This two-part essay has been receiving a lot of attention. Whitney Tilson said the following about it in an email:
I read the essay twice, both to learn what the two thinkers think, and as an exercise in evaluating Einhorn as a money manager. I've written before that how well an investor writes can offer clues into how well he invests. It may seem like a marginal activity for a money manager selector to focus on (along with tracking the conspicuous consumption habits of investors), and it's not the main thing I look at, but the logic of active investor selection, especially hedge fund manager selection, is ruthless:
1) Active investment managers are very expensive
2) There is a wide performance gap between the best ones, the mediocre, and the worst
3) In most cases, low-cost passive investment alternatives are widely available
4) Unless you manage to invest in the top ten percent of active managers (or even better if you pay someone like me or a fund of funds to select for you), your money and efforts spent on active manager selection rather than passive investing will have gone to waste.
Therefore, the manager selector must look hard at anything and everything that could be of use, both art and science.
With that self-justification out of the way, I was less impressed with the Lewis/Einhorn essay than Whitney Tilson. Although I agree with them that there is a lot wrong with the financial world that needs to be fixed, I don't think they proved that the various cited "causes" of the current crisis in fact caused the current crisis. Yes Wall Street is too short-term oriented, but that's been true for a long time (and Japan's vaunted long-term thinking of the 1980s, celebrated in airport books everywhere, did not prevent it from experiencing a crisis of its own). Yes the SEC is a revolving door between the public and private sector, but it's been that way since Ambassador Kennedy. Yes the ratings agencies face perverse incentives, but that's always been true.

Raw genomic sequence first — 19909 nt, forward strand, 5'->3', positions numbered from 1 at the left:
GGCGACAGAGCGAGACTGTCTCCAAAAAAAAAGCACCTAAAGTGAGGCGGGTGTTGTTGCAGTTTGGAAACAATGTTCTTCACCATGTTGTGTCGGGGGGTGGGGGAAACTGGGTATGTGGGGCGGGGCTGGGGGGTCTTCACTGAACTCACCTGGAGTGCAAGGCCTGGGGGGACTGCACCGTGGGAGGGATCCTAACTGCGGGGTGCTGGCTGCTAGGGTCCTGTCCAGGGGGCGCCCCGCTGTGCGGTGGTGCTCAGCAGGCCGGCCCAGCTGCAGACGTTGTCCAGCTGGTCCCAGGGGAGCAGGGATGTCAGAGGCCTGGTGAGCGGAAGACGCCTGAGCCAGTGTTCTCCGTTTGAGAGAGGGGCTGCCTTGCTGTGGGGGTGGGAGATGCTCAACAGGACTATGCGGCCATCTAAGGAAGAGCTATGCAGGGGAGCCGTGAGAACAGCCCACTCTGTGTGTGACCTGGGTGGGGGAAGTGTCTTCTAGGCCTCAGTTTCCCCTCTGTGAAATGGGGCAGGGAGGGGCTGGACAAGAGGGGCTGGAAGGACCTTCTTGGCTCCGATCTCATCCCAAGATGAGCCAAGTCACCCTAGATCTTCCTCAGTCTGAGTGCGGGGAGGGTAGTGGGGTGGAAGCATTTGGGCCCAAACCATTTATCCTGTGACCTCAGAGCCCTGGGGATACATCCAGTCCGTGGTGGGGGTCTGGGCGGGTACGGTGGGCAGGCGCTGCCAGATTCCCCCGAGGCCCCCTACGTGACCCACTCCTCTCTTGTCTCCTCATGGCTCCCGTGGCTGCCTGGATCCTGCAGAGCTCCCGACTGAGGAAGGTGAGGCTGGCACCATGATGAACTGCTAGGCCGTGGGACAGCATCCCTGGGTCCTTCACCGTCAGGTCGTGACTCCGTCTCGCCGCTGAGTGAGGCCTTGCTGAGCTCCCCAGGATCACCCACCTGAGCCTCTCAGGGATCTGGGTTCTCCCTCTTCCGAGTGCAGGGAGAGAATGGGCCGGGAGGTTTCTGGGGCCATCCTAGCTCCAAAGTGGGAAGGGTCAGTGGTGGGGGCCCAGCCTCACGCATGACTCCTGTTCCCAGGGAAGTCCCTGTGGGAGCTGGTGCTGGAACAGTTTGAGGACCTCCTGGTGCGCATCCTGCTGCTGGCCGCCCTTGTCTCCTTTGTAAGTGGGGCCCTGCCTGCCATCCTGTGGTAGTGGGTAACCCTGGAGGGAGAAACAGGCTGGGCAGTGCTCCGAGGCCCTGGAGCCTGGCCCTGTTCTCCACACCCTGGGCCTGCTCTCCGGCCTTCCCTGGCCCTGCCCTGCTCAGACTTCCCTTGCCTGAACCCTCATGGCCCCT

I'd be interested to hear your thoughts. If you read the essay, force yourself to forget about the fact that one of the co-authors is a very successful and wealthy hedge fund manager.
P.S. By the way, I must take points off from Einhorn for his choice of collaborators. Michael Lewis may be the Tolstoy of narrative business non-fiction, but as an investment thinker I would not rank him as highly. Check out this takedown of Warren Buffett in the New Republic from 1992--17 years and about $38 billion (of Buffett net worth) ago. Here is how Buffett biographer Roger Lowenstein described the article and Buffett's reaction to it:
Buffett was livid over the Lewis piece. Morey Bernstein, the author of The Search for Bridey Murphy and a Ben Graham devotee who had known Buffett casually, wrote Buffett a sympathetic note, damning Lewis's article, apparently in more profane terms. Buffett--ever careful with words--responded: "Morey--Thanks for the empathy re the Michael Lewis piece. He is everything you say he is." (pp 404-405)